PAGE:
Dos grados de tergiversación

COPENHAGUE – La conferencia sobre cambio climático dirigida por las Naciones Unidas en Bali será recordada menos por la “hoja de ruta” que al final estableció que por la revuelta colisión entre Estados Unidos y gran parte del resto del mundo que mantuvo fascinados a los espectadores. Los activistas del medio ambiente denostaron a Estados Unidos por resistirse a la presión de la Unión Europea para comprometerse de antemano a alcanzar metas específicas de temperatura –a saber, que el calentamiento global debe limitarse a no más de 2°C por encima de las temperaturas preindustriales.

Esta meta se ha convertido en un auténtico mandamiento para los activistas desde que la UE la adoptó en 1996. Los medios frecuentemente hacen referencia a ella, y a veces dicen que, a menos que se cumpla, el cambio climático será muy peligroso para la humanidad. De hecho, esa meta no tiene un respaldo científico, y la afirmación de que podríamos alcanzarla es completamente improbable.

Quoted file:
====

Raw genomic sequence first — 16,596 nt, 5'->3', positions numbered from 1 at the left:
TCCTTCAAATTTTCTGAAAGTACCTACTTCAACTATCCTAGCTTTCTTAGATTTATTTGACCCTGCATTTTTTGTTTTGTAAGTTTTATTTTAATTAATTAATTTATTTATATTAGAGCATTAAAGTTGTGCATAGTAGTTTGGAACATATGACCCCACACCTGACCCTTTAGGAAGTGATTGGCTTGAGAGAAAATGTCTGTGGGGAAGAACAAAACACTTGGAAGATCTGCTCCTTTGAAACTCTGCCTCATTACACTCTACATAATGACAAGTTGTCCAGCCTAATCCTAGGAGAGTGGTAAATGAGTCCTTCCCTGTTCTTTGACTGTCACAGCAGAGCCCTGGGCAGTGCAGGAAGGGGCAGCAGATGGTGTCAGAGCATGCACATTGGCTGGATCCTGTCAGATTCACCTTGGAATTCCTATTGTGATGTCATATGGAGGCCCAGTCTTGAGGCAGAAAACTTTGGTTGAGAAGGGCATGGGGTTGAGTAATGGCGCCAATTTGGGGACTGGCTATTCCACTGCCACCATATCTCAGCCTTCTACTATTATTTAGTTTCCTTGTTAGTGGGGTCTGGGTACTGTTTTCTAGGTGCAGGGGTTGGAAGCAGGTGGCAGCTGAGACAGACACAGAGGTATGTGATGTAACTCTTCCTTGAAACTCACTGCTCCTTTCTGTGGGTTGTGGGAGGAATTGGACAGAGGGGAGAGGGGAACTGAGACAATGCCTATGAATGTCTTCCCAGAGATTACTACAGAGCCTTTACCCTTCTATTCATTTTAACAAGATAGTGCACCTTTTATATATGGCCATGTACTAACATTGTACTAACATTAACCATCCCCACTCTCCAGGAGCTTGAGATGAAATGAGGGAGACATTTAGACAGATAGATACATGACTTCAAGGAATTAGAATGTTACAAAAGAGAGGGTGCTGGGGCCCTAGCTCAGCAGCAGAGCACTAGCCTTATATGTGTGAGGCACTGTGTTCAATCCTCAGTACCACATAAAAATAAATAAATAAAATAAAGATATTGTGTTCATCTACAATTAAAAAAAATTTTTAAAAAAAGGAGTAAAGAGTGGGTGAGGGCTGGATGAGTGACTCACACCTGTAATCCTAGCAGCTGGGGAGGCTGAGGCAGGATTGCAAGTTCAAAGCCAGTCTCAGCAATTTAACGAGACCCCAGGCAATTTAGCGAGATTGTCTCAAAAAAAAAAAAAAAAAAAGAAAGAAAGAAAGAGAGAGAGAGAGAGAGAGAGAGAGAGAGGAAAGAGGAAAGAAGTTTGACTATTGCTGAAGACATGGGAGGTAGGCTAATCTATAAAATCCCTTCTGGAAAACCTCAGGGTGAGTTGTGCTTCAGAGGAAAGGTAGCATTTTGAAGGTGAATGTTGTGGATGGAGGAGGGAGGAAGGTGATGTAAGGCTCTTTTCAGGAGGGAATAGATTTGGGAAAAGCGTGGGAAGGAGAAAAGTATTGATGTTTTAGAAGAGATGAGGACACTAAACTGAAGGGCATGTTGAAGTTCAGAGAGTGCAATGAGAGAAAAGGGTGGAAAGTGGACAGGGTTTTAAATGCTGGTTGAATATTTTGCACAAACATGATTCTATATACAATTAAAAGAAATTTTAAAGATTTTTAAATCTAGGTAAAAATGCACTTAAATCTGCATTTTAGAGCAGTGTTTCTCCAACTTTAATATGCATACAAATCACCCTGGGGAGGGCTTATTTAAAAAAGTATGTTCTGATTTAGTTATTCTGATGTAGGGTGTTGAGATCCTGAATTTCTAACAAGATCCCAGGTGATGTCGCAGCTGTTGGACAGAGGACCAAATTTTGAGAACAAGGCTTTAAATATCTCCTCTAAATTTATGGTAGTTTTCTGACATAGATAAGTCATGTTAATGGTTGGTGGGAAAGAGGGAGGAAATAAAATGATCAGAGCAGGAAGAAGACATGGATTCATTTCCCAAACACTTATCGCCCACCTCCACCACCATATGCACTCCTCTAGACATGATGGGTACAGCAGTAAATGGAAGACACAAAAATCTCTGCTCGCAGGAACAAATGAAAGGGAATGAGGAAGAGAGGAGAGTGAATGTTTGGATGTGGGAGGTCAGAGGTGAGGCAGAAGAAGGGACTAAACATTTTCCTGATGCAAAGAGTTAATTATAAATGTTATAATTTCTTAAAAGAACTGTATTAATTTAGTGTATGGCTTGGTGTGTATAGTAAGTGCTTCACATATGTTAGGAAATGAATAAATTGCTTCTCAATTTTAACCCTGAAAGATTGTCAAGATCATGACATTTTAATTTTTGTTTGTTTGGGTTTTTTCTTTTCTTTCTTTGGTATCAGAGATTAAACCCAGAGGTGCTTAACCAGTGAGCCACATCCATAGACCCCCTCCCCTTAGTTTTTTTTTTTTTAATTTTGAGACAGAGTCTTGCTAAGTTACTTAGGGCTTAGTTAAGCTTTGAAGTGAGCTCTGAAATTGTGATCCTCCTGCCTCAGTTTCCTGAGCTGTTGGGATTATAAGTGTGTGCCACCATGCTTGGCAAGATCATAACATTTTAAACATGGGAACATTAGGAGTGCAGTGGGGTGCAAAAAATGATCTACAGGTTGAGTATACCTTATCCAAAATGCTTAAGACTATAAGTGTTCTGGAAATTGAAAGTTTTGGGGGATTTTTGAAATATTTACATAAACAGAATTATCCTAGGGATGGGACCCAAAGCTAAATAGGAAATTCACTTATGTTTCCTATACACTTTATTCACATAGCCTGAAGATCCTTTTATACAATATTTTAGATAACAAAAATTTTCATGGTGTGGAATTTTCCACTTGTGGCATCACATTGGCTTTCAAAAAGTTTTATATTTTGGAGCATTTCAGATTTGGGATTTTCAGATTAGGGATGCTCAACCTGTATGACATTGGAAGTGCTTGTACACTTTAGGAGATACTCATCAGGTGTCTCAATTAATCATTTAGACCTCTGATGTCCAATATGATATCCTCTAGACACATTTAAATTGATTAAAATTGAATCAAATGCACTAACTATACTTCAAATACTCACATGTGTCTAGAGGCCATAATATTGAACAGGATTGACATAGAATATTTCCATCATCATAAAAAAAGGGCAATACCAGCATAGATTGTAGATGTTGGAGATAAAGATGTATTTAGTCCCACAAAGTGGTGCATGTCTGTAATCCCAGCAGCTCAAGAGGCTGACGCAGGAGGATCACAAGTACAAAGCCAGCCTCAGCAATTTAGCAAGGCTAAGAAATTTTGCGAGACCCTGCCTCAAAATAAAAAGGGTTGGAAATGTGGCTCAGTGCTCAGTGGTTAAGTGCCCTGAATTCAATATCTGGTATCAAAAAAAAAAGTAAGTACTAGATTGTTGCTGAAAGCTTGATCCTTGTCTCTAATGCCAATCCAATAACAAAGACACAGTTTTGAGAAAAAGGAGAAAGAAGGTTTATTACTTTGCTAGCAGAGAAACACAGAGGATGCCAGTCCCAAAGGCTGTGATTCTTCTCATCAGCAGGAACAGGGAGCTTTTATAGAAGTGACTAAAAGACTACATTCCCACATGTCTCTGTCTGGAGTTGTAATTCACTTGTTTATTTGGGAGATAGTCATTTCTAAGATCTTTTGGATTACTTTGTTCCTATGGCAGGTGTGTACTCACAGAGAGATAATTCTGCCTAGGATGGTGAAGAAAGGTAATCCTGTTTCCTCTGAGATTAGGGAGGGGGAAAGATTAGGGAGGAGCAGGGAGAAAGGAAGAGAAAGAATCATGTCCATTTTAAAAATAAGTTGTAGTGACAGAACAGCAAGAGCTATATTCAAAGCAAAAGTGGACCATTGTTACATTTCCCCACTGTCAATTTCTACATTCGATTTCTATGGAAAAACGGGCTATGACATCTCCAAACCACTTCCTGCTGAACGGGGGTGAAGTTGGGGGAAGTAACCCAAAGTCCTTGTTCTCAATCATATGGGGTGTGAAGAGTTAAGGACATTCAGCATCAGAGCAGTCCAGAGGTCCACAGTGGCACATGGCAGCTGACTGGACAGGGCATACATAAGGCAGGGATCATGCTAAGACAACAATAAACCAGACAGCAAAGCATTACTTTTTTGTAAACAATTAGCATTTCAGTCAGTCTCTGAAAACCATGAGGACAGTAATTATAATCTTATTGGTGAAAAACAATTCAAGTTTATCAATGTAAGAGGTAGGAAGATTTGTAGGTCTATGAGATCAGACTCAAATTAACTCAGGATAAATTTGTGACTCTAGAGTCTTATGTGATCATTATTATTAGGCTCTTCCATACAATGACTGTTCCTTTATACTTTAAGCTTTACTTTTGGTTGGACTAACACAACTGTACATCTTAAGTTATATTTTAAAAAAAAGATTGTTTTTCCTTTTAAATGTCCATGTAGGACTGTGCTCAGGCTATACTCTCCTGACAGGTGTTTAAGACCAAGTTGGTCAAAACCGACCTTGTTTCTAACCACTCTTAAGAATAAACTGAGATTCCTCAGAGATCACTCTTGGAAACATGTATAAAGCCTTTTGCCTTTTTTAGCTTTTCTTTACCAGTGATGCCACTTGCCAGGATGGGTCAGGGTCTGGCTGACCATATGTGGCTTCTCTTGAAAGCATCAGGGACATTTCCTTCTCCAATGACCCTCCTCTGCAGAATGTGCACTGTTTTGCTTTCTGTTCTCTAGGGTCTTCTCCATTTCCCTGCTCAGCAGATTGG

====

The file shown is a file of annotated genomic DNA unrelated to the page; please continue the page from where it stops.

Evitar que las temperaturas se eleven más de 2°C requeriría reducciones draconianas e instantáneas de las emisiones –para la OCDE, las reducciones tendrían que ser de entre el 40% y el 50% por debajo de lo previsto en apenas 12 años. Aun si se pudiera lograr un consenso político, el costo sería enorme: según un modelo, el costo global total sería de alrededor de 84 billones de dólares, mientras que los beneficios económicos alcanzarían apenas una séptima parte de esa cifra.

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